January 31, 2024


Mental Health days are for you. Take the time to prioritize yourself.

In today’s fast-paced world, taking care of our mental health is critical. One new tactic gaining popularity is for employers to provide what are known as mental health days off. Taking a mental health day from work can provide an outlet for much needed rest and can improve an employee’s productivity when returning to work. While not every company offers paid time off, you can infuse the spirit of a mental health day off into your normal PTO or even a weekend. So, what can you do on your Mental Health Day?

It is critical that we don’t fill these days with other stressors and rather focus on things that will help us to recharge. So, what helps YOU recharge? It is different for everyone. For some it’s finding a way to carve out some much-needed alone time. For others, it could be the opposite — taking opportunities to connect with your loved ones.

Mental Health days are for you. Take the time to prioritize yourself and fill your time with activities that leave you rested and recharged. Looking for ideas? Here are four ways to make the most of the day and prioritize activities that promote mental wellbeing.

Disconnect and unplug

As mentioned above some people need time with others to recharge while others may need some time alone to really feel rested. No matter what you need, a helpful tip to promote a good mental break is to take some time and disconnect from your screens. With technology now being such a large part of our lives, we have seen an increase in overall anxiety and overwhelm due to the constant overstimulation of technology. Even if you set a goal of an hour of your day to be screen free that can help to lower anxiety.

If you are someone who needs that social interaction opt for spending some face-to-face time with a couple of people that you enjoy, or going to be in a public space where you can practice a solitude activity while still being surrounded by others.

Engage in Physical Activity

Research shows that physical activity helps to produce mood boosting hormones. When life gets busy, it can be challenging to make time for physical activity. It helps if that activity is something you enjoy. Try to spend an hour of your mental health day off engaged in physical activity that you enjoy — whether that’s a walk, a hike, a run, a swim or anything in between. This is a great way to support both our physical and mental health and help us to improve focus as we return to work.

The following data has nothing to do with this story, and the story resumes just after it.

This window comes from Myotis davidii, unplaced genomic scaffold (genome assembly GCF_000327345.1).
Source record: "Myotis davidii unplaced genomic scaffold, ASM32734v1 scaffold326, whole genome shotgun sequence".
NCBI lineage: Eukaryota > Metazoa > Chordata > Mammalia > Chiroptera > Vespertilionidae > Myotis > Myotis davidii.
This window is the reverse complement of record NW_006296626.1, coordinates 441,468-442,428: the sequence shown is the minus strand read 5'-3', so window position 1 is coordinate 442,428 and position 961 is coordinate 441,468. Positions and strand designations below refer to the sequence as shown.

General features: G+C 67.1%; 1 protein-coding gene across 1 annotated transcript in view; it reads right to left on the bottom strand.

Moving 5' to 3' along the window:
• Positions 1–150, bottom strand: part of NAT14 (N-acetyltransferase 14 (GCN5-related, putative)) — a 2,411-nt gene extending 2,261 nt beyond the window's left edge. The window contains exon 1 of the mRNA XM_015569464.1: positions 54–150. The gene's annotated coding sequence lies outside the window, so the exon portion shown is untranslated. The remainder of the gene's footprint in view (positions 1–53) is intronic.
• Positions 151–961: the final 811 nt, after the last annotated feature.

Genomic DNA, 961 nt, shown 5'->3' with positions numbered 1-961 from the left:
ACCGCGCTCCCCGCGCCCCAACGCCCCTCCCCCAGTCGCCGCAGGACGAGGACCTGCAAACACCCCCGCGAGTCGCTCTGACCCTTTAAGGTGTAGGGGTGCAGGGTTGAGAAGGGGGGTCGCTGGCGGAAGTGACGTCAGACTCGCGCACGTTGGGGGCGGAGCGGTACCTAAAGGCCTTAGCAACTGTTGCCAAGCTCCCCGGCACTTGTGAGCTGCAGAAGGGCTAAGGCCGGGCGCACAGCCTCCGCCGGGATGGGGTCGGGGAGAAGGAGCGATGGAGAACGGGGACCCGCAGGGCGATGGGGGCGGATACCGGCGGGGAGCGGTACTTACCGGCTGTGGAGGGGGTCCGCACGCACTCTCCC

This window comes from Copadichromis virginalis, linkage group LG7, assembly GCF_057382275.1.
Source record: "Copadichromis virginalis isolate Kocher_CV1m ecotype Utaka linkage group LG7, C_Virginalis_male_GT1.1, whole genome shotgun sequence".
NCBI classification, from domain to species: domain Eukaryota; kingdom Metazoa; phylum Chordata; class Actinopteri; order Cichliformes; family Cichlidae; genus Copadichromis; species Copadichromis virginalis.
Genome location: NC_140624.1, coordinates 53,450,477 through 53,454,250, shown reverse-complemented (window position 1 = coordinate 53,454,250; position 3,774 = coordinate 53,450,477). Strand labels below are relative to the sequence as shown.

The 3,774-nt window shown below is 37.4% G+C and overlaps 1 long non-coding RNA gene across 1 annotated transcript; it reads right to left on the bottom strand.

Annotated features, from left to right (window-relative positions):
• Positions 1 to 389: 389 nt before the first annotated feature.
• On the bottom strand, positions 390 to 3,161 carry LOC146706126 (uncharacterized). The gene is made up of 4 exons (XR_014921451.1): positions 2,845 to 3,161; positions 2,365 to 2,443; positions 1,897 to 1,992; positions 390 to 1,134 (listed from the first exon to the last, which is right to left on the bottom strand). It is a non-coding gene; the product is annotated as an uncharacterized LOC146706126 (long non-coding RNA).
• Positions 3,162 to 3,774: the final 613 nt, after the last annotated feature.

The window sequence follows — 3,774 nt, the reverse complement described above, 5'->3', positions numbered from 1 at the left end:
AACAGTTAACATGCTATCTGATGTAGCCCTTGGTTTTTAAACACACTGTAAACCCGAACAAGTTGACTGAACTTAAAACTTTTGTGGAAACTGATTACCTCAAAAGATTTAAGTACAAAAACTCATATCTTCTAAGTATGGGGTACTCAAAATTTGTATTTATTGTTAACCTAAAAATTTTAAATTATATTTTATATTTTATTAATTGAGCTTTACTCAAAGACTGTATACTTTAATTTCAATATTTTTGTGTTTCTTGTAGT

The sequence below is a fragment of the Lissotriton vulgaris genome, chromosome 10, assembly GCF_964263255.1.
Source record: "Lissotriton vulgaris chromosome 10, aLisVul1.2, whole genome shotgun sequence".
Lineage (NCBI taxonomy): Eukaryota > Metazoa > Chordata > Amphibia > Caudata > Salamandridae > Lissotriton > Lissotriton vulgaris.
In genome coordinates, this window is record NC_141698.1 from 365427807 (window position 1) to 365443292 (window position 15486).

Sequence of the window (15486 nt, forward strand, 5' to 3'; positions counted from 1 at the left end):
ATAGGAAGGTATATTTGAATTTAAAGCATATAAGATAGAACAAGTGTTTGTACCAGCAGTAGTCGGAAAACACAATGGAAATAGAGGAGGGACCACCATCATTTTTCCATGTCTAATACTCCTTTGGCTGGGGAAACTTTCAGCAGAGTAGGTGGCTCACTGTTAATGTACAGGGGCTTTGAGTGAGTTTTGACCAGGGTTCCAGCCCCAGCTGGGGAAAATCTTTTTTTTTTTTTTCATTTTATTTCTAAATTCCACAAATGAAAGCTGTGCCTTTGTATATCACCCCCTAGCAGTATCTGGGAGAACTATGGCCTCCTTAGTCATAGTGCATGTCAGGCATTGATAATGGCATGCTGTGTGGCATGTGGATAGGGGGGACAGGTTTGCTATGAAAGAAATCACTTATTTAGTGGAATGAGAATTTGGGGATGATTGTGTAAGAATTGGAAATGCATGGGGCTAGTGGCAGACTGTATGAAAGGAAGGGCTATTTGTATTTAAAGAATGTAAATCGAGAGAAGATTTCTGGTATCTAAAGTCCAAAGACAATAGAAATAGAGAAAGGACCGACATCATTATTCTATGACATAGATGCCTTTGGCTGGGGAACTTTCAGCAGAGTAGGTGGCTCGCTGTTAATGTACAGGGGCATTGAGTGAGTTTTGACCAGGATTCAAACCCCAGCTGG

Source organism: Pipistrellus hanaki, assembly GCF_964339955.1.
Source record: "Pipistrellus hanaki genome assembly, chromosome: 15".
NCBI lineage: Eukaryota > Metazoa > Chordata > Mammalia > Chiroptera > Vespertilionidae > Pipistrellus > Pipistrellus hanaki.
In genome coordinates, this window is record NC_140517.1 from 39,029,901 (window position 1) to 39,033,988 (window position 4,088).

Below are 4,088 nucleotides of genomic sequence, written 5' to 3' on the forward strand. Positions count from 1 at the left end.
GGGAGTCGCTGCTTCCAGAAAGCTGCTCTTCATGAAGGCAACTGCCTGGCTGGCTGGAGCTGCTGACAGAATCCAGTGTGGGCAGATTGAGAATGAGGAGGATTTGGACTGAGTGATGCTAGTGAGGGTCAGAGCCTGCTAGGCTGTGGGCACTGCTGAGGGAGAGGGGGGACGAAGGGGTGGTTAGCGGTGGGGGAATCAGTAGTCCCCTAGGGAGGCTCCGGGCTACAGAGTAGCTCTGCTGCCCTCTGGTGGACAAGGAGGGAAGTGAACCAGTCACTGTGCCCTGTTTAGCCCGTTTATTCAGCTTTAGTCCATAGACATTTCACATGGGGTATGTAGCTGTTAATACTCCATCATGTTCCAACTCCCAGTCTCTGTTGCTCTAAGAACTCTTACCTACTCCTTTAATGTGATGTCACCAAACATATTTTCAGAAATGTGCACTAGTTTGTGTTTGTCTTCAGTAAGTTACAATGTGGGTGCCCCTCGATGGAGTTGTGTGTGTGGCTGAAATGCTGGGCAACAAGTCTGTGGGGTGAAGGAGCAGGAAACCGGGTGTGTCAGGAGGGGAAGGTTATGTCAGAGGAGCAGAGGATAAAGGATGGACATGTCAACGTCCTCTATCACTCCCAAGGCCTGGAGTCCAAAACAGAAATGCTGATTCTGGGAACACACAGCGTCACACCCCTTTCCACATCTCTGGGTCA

Get Outside

Getting fresh air can help us regroup and recharge. But depending on the season, this can be challenging. In cold winter months, it may take some creativity to build in time outdoors. On your mental health day find some ways to get creative with getting outside. You could try rolling the windows down for a moment as you cruise the back roads instead of the highway to work. Or you could take a brisk walk around the block. You don’t have to spend all day outside — a quick hit of fresh air can do wonders.

Limit responsibilities

It can be tempting to use your Mental Health Day to complete all the unfinished tasks on your to-do list. While checking things off your list can help to alleviate stress, don’t overdo it. It is important to use this time off to recharge — not run yourself down further with all the tasks at home. If you want to knock out a few of those projects and it boosts your mental health — go for it! Simply double check that you are intentional with your time off. Build in that time for tasks and balance it with some other activities that are less task oriented.

Remember, our mental health plays a large role in our overall well-being. So, whether you have the benefit of paid mental health days, or just need a relaxing weekend — use these tips to infuse your time off with activities that restore your energy and ease your mind.

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Better Health in 90

Andrea Hickle, LCSW

Authored By

Andrea Hickle, LCSW

Licensed Clinical Social Worker

As part of Kinetiq Health, Andrea provides mental health case management services to employees in a workplace setting. She consults with a multi-disciplinary wellness team to deliver comprehensive mental health care, including assessments, crisis intervention, treatment planning and individual/group therapy.

Andrea received her bachelor’s in social work from Ball State and her master’s in social work from IUPUI. She has worked in several areas of social work including school social work, mental health and macro practice. For the past several years, she has worked at Riley Children’s Hospital with psychiatry.


Meet Andrea